Start: Randlett, OK
End: Stillwater, OK
This was the third consecutive chase day with good-to-excellent prospects. SPC again showed an enhanced slight risk with a 10% tornado risk, primarily in NC and NE Oklahoma, north of I-40. We were in good shape position-wise, with an easy two-hour drive from Randlett (near the Red River along I-44) to Oklahoma City and Guthrie. However, storms developed quite early. Big towers were going up just north of Guthrie as we waddled out of our Arbys lunch stop! This was displeasing, as early storm development usually means a weak cap. And a weak cap often portends a quick transition from discrete severe storms to non-discrete junky and messy storms. This is basically how things went in Oklahoma today.
Our first good storm in the target area today was moving eastward along Route 33 from Kingfisher. When we arrived on its eastern side (above), it was already an HP supercell, and it was spilling out cool air to some extent. Yuck. Nevertheless, it was a nasty-looking beast, and it had some good air to move into. The storm chased us eastward through Guthrie, and a second supercell was now not too far to its south. I elected to stay with the north storm. We stayed on 33 to the Perkins area, and jumped from high point to high point where the trees were not too dense in order to check out the storm structure behind us and to the southwest.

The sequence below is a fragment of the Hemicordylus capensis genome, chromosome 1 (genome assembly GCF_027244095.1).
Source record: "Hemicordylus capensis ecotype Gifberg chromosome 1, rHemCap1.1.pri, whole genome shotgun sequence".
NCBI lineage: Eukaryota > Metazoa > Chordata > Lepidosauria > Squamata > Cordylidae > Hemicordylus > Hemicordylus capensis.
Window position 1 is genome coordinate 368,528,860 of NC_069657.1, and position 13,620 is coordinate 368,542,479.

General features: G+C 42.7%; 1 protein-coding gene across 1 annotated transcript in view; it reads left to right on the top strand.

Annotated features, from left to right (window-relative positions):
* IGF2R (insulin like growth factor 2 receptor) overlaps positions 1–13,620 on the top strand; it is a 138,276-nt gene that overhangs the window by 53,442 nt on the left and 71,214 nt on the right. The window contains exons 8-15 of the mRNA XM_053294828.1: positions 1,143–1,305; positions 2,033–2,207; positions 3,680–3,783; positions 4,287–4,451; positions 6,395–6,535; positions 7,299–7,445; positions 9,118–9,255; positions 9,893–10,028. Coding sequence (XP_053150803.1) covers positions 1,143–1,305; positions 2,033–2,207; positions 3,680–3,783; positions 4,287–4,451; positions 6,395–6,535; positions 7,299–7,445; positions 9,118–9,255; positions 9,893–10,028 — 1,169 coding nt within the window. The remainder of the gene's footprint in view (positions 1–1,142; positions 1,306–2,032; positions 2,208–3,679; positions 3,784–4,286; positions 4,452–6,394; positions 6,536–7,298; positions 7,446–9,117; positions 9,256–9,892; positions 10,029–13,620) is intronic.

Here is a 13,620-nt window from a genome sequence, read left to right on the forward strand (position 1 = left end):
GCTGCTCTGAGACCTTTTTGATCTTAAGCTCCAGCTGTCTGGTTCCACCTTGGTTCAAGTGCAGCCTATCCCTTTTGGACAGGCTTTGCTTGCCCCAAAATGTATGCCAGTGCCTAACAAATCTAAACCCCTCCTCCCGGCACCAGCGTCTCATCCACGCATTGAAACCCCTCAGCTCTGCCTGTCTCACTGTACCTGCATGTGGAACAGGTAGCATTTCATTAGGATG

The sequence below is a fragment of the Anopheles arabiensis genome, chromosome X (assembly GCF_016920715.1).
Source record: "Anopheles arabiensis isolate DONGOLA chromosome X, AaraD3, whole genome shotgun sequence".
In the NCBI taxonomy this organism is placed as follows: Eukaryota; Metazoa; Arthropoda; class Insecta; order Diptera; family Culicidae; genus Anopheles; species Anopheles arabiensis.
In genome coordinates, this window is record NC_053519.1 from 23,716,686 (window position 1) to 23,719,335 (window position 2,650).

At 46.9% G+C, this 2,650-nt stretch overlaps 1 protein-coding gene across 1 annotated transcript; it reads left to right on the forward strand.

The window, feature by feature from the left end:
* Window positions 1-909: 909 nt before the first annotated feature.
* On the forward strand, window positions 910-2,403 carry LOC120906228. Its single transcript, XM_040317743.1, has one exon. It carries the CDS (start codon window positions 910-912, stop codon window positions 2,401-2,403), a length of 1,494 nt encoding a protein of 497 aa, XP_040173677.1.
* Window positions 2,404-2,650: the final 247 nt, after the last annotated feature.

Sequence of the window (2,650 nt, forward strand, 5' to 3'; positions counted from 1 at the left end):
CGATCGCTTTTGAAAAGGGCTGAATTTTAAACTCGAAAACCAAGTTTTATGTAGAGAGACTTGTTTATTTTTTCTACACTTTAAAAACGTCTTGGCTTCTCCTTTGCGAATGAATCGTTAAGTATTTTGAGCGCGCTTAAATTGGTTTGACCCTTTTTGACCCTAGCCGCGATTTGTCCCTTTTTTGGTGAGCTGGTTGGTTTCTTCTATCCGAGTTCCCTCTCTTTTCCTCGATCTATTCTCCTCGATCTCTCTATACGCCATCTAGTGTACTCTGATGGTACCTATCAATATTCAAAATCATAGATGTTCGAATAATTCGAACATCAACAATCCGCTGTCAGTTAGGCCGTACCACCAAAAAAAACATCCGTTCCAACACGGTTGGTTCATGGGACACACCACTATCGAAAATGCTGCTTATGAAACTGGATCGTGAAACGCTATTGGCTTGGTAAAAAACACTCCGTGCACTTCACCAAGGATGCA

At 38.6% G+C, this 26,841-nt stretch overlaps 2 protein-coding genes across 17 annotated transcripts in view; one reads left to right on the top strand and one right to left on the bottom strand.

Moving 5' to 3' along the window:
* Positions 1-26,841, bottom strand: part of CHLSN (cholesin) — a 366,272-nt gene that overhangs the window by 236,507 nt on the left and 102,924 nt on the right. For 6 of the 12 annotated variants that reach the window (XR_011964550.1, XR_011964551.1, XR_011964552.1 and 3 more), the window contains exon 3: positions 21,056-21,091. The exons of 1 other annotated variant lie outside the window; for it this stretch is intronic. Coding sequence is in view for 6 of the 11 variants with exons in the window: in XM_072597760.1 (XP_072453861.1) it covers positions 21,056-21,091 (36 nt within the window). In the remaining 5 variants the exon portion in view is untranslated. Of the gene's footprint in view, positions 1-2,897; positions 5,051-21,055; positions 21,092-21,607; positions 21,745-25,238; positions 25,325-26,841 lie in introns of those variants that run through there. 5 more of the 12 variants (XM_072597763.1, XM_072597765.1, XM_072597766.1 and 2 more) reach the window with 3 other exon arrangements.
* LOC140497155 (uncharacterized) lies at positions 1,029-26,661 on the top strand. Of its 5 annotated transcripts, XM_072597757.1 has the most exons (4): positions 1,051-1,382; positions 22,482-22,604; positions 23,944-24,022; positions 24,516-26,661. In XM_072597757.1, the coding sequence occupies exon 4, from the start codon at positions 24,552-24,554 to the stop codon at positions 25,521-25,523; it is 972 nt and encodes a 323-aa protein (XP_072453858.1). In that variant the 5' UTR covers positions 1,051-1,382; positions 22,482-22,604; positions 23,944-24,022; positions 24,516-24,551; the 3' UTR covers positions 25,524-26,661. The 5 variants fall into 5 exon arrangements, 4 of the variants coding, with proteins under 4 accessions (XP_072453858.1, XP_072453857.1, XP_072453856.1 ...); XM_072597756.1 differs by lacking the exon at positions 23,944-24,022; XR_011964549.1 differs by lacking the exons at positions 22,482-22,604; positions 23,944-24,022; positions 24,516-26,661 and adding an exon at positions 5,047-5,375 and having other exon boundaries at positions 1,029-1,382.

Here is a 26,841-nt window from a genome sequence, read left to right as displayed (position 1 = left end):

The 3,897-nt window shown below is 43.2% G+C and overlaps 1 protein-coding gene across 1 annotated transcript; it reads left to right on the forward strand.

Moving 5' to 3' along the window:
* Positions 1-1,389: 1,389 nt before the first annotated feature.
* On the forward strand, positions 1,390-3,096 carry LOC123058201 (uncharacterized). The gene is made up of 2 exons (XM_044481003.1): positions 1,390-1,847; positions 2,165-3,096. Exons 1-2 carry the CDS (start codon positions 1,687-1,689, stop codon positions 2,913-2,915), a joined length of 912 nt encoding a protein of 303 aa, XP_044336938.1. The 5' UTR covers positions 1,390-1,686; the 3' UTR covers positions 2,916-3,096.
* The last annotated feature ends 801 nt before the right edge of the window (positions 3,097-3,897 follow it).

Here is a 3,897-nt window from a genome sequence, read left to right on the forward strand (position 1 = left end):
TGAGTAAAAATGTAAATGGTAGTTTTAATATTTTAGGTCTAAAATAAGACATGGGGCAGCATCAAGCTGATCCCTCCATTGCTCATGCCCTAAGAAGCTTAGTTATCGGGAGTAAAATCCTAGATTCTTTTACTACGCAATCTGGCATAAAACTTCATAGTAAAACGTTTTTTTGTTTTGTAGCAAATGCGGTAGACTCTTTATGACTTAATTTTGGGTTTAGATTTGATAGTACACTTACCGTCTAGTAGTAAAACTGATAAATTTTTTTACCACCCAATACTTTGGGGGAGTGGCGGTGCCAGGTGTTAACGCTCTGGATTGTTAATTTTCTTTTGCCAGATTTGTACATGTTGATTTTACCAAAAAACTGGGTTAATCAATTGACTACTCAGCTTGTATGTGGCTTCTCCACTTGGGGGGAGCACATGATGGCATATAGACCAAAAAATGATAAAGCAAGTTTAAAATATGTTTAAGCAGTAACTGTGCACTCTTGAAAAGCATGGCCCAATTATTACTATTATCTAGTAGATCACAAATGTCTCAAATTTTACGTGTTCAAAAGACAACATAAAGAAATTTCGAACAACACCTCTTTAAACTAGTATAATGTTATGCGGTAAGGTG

The structure was not bad at all, and at one spot the horses galloped in a cyclonic fashion in the foreground. A tornado was reported near Perkins with the storm, about the time that the 5th (of 7) image above was taken, looking west towards Perkins. We failed to observe the tornado. Either we were driving east when it occurred, or trees were blocking our view, or rain quickly wrapped around it and blocked our view. Excuses, excuses.
We continued to stay with the increasingly disorganized and linear activity beyond Cushing and Drumright. Though it was barely 4 p.m., the chase day had deteriorated significantly and the prospects for anything interesting were slim. We threw in the towel in time for a daytime dinner in Stillwater.
This was the third consecutive day with a 10 percent tornado risk in prime southern Great Plains chase territory, and it was the third consecutive day with very disappointing tornado results, from a storm chaser’s perspective of course! For much of the May/June chase period, it seemed that each and every decent tornado opportunity which received a 10-percent risk wound up a dud, for the most part. It was just one of those years!
On May 12, a down day, we poked around Wakita and the Great Salt Plains Lake (see photos below). The following day required a very short drive from Enid to Oklahoma City for the end of Tour 2.